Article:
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Flexible combined heat and power systems for offshore oil and gas facilities with CO2 bottoming cycles By Marit J. Mazzetti, Yves Ladam, Harald T. Walnum, Brede L. Hagen, Petter Nekså and Geir Skaugen, SINTEF Energy Research, Trondheim, Norway

Improved energy efficiency is the only “fuel” that simultaneously meets economic, energy security and environmental objectives, according to the 2013 IEA report “World Energy Outlook.” [1] This also is the case for oil and gas production, where it is gaining importance. Particularly as offshore fields are aging, the energy needed to produce a barrel of oil and gas increases significantly. Offshore facilities are normally designed for maximum production (or “plateau”) rates.[2] In many cases, declining production results in increased power demand. One example is water injection in order to maintain reservoir pressure. This is a common energy intensive process, which is often necessary as the platform goes into tail production. Improved energy efficiency will lead to reduced fuel consumption and resulting CO2 emissions and help meet the world’s climate goals, as well as improving offshore process economics by reducing fuel cost and CO2 taxes where applicable. This is the case for Norway, where the government introduced an offshore CO2 tax to accelerate the implementation of CO2 reduction measures. Offshore oil and gas platforms are in most cases generated by gas turbines operating in a simple cycle. However, on three offshore installations on the Norwegian continental shelf (NCS) a steam bottoming cycle has been installed that recovers the heat from the hot exhaust of the gas turbine, increasing the efficiency of the electricity production on the platform [3]. Alternative concepts for more compact bottoming cycles saving weight and footprint on the platform have been discussed by Walnum et al. [4]. Those cycles are based on the use of CO2 as working fluid. Lately, supercritical CO2 cycles have received





attention, especially for nuclear applications. [2,3,5] The main reason is the potential for weight, size and cost reduction. These characteristics also are transferable to bottoming cycles for gas turbines [6]. For most oil and gas production platforms, part of the heat from the gas turbines is recovered for use in the energy intensive onboard oil/water separation process, among others. Depending on the plant layout, compressor driver concepts and power production strategy, a waste heat recovery unit (WHRU) might be Figure 1. Layout of the two concepts for combined needed on multiple gas heat and power (CHP) production. Upper: Dual waste heat recovery unit (DWHRU). Lower: The turbines. The ratio of heat to power demand internal heat recovery unit (IHRU). will typically vary and heat recovery systems are needed that can combine heat integration and power production (CHP) across a wide range of operating conditions. For steam systems this is typically performed with steam extraction or backpressure turbines, where steam is extracted at an intermediate pressure and utilized for process heat. For CO2 systems this is not an option, since the CO2 is typically expanded in a single-stage turbine and far away from the two-phase boundary. In this work, several concepts for CHP will be evaluated at different operating conditions. The concepts are modeled using in-house tools, enabling the use of detailed component models taking real off-design effects into account. This is necessary due to the large load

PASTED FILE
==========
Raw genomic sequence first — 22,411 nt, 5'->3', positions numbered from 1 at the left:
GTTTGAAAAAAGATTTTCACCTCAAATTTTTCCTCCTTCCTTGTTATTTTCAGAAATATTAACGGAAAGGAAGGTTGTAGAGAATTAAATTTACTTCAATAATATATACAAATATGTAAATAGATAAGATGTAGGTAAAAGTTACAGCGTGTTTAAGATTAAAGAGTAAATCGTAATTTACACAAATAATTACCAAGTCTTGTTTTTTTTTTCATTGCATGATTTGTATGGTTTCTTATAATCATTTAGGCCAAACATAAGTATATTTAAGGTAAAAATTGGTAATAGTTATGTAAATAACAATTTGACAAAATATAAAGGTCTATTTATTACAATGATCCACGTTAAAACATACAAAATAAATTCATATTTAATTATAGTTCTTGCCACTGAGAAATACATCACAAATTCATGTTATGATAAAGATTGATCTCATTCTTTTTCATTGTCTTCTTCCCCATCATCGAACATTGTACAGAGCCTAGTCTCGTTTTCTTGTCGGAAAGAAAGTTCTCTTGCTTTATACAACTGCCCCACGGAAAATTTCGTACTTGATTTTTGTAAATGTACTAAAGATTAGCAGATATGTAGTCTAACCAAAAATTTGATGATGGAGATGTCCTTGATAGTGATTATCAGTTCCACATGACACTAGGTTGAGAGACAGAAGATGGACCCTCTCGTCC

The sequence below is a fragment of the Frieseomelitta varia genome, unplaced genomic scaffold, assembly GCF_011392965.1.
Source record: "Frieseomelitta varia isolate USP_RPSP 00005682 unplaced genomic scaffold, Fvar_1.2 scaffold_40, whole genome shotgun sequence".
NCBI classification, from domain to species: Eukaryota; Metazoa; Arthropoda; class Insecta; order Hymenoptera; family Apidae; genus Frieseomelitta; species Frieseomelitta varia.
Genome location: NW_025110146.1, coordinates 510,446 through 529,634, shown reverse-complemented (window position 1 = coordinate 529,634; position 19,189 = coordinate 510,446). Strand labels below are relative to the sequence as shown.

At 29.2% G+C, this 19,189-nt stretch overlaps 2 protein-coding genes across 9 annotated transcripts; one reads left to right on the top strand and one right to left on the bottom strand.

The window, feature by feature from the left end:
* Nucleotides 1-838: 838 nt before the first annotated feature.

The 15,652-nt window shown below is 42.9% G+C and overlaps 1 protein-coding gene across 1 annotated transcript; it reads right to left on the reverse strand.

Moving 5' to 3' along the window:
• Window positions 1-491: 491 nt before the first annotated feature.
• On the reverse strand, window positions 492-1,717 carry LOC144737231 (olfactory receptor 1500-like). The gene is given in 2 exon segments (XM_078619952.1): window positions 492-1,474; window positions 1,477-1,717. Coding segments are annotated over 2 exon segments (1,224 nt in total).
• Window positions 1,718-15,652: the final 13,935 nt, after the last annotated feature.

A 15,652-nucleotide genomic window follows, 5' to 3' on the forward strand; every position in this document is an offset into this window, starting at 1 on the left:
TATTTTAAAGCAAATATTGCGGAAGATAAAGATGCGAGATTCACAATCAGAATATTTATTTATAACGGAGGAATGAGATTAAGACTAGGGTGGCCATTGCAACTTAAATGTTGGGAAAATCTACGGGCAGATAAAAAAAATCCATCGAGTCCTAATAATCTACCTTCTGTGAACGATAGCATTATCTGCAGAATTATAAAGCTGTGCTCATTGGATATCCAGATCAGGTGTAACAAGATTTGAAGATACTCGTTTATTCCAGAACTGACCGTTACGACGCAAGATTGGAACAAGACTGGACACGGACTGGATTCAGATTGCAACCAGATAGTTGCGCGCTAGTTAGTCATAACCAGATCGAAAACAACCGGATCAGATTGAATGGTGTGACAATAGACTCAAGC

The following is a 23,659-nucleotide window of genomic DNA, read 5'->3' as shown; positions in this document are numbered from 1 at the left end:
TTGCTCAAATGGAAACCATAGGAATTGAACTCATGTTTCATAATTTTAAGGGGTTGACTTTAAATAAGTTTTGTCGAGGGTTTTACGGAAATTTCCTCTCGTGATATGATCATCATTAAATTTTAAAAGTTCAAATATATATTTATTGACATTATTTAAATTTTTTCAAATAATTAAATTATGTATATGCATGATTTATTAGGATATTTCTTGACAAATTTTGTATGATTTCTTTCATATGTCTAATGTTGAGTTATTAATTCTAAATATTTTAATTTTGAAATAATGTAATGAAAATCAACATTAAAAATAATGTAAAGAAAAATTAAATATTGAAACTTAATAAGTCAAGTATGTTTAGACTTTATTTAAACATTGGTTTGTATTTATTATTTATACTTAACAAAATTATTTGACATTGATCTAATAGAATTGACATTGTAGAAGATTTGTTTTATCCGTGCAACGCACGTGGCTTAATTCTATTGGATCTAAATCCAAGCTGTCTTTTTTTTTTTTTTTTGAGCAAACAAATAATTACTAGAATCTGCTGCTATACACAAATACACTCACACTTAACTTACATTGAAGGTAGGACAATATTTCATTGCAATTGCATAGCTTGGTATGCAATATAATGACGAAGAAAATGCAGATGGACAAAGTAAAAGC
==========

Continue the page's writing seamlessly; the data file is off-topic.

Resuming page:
ASME Power Division Special Section | APRIL 2015

Profile for Energy-Tech Magazine

April 2015  

Heat Exchangers – Retrofit/Rebuild/Equipment Upgrade – Bearings – Turbine Tech: Steam – ASME: Combined-Cycle Plants

April 2015  

Heat Exchangers – Retrofit/Rebuild/Equipment Upgrade – Bearings – Turbine Tech: Steam – ASME: Combined-Cycle Plants